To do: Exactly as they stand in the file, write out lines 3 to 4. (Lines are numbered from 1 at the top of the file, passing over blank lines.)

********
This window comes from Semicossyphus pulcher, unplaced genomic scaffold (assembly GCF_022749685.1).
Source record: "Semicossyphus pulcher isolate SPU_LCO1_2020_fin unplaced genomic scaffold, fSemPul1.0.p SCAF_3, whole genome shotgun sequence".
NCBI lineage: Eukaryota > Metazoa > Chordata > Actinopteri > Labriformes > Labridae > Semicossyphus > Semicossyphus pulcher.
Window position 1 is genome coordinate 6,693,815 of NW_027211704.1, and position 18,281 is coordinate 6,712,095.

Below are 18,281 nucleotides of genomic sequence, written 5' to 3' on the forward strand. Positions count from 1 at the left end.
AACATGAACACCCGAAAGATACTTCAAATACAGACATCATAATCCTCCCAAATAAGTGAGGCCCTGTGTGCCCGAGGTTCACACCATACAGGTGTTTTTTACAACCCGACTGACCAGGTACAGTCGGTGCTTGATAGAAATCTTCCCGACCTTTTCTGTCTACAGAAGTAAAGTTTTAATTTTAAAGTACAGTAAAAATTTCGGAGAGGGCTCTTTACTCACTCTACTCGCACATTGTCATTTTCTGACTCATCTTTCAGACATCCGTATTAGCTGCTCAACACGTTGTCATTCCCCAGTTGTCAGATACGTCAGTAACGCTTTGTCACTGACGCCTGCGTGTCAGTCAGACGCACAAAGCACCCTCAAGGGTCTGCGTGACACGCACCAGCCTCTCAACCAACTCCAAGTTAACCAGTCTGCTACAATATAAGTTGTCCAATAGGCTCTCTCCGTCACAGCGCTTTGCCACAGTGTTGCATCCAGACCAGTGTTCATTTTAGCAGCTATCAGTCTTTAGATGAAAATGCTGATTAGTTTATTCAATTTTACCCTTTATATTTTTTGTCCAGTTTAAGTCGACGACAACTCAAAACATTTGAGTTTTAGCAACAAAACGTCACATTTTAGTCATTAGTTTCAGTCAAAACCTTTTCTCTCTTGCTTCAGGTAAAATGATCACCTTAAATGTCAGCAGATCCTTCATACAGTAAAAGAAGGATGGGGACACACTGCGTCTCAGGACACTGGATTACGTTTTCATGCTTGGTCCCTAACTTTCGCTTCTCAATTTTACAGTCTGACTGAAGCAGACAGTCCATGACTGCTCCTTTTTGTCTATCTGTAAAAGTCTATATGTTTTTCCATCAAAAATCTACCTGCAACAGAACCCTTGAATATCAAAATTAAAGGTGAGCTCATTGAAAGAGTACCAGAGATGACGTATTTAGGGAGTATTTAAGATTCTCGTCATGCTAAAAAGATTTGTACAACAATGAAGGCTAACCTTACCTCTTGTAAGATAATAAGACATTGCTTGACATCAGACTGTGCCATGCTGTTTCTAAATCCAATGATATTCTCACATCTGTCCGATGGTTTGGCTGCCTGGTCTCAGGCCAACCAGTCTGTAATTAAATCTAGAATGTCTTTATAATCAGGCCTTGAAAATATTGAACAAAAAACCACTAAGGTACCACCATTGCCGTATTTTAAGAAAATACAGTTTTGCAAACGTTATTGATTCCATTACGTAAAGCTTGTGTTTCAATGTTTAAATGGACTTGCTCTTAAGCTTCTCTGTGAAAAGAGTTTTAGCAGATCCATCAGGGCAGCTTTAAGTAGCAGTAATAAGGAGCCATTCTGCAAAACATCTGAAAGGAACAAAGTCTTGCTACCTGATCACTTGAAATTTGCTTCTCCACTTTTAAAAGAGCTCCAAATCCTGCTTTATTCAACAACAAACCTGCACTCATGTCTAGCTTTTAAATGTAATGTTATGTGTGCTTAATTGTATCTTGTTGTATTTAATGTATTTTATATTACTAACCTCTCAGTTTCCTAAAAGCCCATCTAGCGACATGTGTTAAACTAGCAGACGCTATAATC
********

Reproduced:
NCBI lineage: Eukaryota > Metazoa > Chordata > Actinopteri > Labriformes > Labridae > Semicossyphus > Semicossyphus pulcher.
Window position 1 is genome coordinate 6,693,815 of NW_027211704.1, and position 18,281 is coordinate 6,712,095.